Intention to apply learning in practice

Participants were asked about their intention to apply the knowledge and skills gained in their workplace following workshop participation; 98% ( n = 144) of participants reported intention to make changes to their practice. Free text data from the post-baseline surveys were analyzed and summarized by two research team members. Themes that were derived included prioritizing time for supervision of students; increased confidence and motivation to supervise students; changing feedback practices to provide more timely and useful feedback; drive to engage in more effective supervisory practices (e. g., building positive supervisory relationships); and intention to use of tools, models and frameworks to structure activities within supervision (e. g., Gibb’s cycle to facilitate reflective practice; Proctor’s model to structure supervision sessions). When asked about their intention to apply the knowledge or skill in their workplace, one participant said:
‘… using the skills for more effective feedback and supervision, e. g., increase listening, increase awareness of learning styles, develop rapport and increase equality in the relationship’
Another participant while commenting on this said:
‘… structure placement better for students using models and student supervision. Give students more opportunity for feedback/reflective learning. Create clear expectations for students of what they should achieve on placement’

Enablers and barriers

Participants were then asked about the factors in their workplace that would enable them to make the intended changes to practice. The top three responses were opportunity to use the skills gained (94.6%); quarantined time for student supervision (85.7%) and organizational support (81.6%). A further question focused on factors in the workplace that would hinder participants from making the intended changes. The top three barriers identified were competing priorities including service delivery pressures (81%), lack of opportunities to use the knowledge and skills gained (49.7%), and lack of organizational support (34.7%). When asked about the barriers, one participant said:
‘There is always growing pressure to deliver occasions of service and this impacts on dedicated time (for student supervision)’
While asked about enablers to apply learning in practice one participant stated:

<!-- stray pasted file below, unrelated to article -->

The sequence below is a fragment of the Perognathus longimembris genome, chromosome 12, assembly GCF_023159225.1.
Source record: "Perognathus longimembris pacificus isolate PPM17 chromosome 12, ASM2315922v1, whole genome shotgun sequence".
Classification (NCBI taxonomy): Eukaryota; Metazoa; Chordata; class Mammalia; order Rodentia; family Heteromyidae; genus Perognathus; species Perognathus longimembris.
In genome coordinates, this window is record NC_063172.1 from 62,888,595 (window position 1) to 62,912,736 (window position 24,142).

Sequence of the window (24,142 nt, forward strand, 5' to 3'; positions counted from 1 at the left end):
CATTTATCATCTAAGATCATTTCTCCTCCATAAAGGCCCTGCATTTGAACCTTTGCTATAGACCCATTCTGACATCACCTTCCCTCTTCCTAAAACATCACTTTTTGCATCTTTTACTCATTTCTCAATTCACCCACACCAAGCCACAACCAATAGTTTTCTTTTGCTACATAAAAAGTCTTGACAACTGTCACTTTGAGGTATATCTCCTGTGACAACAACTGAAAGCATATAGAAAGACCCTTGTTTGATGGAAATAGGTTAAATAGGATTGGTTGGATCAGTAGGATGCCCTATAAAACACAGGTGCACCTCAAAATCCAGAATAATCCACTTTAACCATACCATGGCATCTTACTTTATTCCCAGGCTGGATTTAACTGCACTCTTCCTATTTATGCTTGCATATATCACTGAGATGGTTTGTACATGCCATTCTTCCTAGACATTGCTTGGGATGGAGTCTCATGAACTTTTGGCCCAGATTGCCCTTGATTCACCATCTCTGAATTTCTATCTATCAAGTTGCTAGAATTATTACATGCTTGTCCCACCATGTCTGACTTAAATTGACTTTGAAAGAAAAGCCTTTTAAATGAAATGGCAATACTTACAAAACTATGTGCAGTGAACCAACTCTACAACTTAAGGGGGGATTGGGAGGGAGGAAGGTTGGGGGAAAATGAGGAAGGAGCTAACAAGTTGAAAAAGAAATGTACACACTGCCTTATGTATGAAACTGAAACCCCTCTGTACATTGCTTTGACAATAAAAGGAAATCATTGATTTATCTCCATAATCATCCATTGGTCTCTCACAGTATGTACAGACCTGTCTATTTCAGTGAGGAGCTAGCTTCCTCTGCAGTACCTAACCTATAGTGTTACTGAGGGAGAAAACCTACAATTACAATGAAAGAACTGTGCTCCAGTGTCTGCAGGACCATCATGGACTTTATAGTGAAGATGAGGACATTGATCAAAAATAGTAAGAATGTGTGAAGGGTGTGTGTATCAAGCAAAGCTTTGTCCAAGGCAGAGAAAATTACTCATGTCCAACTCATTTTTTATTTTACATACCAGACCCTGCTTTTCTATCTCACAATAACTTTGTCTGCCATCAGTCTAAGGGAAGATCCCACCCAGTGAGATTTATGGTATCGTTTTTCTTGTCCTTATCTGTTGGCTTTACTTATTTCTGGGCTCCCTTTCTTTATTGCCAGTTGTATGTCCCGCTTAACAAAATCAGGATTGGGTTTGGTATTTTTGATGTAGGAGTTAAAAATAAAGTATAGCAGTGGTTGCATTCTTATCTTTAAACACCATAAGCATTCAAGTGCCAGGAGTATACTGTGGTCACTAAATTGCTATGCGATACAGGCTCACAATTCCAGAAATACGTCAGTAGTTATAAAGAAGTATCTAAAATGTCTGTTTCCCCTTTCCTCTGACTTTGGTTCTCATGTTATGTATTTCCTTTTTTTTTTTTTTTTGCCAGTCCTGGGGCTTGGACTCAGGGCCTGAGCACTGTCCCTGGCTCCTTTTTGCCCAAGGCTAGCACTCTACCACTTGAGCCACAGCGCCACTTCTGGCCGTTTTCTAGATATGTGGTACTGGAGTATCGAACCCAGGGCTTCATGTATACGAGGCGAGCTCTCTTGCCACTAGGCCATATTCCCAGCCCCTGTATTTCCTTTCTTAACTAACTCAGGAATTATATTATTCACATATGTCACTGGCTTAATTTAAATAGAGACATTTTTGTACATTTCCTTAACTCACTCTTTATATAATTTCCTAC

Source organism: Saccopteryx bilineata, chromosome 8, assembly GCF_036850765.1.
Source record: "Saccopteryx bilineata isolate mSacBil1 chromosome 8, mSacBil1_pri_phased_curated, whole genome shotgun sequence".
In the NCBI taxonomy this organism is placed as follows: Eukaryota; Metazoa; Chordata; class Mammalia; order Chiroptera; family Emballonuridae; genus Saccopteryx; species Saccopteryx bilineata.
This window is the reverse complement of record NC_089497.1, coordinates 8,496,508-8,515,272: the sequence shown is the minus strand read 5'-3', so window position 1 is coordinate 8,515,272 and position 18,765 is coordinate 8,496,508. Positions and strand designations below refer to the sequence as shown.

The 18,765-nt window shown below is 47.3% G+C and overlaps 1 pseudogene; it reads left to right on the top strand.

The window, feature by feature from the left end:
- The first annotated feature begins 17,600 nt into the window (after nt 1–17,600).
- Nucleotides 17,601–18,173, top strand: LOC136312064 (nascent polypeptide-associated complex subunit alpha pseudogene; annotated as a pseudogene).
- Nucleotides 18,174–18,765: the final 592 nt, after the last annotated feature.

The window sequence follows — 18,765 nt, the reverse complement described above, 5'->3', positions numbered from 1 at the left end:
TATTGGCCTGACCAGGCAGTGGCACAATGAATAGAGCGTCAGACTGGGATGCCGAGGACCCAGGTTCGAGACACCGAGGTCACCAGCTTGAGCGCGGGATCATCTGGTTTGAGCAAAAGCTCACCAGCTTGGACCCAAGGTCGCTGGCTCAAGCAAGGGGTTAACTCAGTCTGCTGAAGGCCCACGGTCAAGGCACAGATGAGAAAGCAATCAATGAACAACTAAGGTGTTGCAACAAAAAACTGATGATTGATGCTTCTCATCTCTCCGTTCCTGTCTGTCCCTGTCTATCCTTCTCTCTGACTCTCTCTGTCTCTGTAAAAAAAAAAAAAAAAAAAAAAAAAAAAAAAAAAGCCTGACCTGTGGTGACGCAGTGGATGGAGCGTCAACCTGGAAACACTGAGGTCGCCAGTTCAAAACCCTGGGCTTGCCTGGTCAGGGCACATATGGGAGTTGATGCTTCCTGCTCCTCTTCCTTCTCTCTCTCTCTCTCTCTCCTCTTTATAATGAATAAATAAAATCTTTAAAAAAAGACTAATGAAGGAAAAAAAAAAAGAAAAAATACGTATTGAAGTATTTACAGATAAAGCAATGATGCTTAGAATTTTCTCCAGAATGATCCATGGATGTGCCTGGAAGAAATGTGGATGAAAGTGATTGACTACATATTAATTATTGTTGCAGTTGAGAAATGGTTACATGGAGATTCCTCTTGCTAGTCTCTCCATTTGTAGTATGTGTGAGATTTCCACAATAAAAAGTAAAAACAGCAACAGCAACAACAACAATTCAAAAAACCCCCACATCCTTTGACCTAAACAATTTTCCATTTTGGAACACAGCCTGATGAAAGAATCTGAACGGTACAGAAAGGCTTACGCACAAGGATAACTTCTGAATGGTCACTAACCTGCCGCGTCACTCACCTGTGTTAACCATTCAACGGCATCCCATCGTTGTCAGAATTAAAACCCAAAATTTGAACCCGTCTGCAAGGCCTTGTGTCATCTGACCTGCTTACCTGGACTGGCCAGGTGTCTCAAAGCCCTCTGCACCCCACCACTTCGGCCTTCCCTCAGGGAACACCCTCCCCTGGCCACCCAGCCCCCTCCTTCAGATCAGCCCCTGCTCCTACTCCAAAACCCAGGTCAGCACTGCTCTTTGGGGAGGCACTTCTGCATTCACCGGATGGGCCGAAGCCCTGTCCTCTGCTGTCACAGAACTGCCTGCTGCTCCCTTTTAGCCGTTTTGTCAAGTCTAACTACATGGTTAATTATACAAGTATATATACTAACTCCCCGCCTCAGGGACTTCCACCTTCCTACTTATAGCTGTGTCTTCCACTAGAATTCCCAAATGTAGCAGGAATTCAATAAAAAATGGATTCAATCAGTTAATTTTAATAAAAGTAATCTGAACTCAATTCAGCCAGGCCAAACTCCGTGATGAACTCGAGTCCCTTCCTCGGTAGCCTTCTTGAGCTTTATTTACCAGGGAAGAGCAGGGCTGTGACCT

‘Clinical support to compensate for time required to spend with student’


The purpose of this study was to evaluate the impact of evidence-based interprofessional student supervision workshops on participant level of confidence in providing supervision and to identify ways to bridge the training practice gap following training. Barriers and enablers reported in this study are consistent with those identified in previous studies and reviews [ 1, 2, 4]. Time is a key factor which can act both as an enabler of and a barrier to effective supervision [ 1, 4]. The findings of this study reinforce the importance of supervisors being able to quarantine and prioritize time for student supervision. This cannot be achieved without the support of the management and organization [ 2, 4]. When clinicians are supported to prioritize time for supervision, it promotes a positive supervision culture [ 1, 2].
There is an abundance of evidence in the literature that highlights the importance of a positive supervisory relationship [ 4, 6] which has been shown to have a direct effect on student self-efficacy and learning outcomes [ 2]. It is re-assuring that many participants understood the importance of a positive supervisory relationship and reported on intentions to build the supervisory relationships.
Although this study was undertaken in predominantly non-metropolitan settings, the findings are applicable to other contexts as student supervision practices are often similar across health professions and geographical contexts. Furthermore, enablers and barriers of translation of learning to practice post-training identified in this study are consistent with previous findings, from both metropolitan and non-metropolitan settings [ 1, 2, 4].
Post-baseline data were only collected at one point immediately post-training, which makes the long-term training effects unknown. Whilst this is a limitation, it is common practice in training evaluation as it captures responses from all participants with minimal opportunities for dropouts or non-respondents, and is feasible. Furthermore, given time and resource constraints, ongoing and long-term evaluation was not feasible. Future research in supervision training could address this.


Targeted interprofessional student supervision training is valuable and can increase participants’ self-reported level of confidence in student supervision. A vast majority of participants reported the intention to make changes to supervision practice following workshop participation. A number of enablers and barriers related to making changes post-training have been identified. It is recommended that health organizations promote a culture of providing positive student placement experiences in order to maximize future workforce opportunities.

Conflict of interest

P. Martin, S. Kumar and L. Abernathy declare that they have no competing interests.

Ethical standards

All procedures performed in studies involving human participants were in accordance with the ethical standards of the institutional and/or national research committee and with the 1964 Helsinki declaration and its later amendments or comparable ethical standards. Informed consent was obtained from all individual participants included in the study.
Open Access This article is distributed under the terms of the Creative Commons Attribution 4.0 International License ( http://​creativecommons.​org/​licenses/​by/​4.​0/​), which permits unrestricted use, distribution, and reproduction in any medium, provided you give appropriate credit to the original author(s) and the source, provide a link to the Creative Commons license, and indicate if changes were made.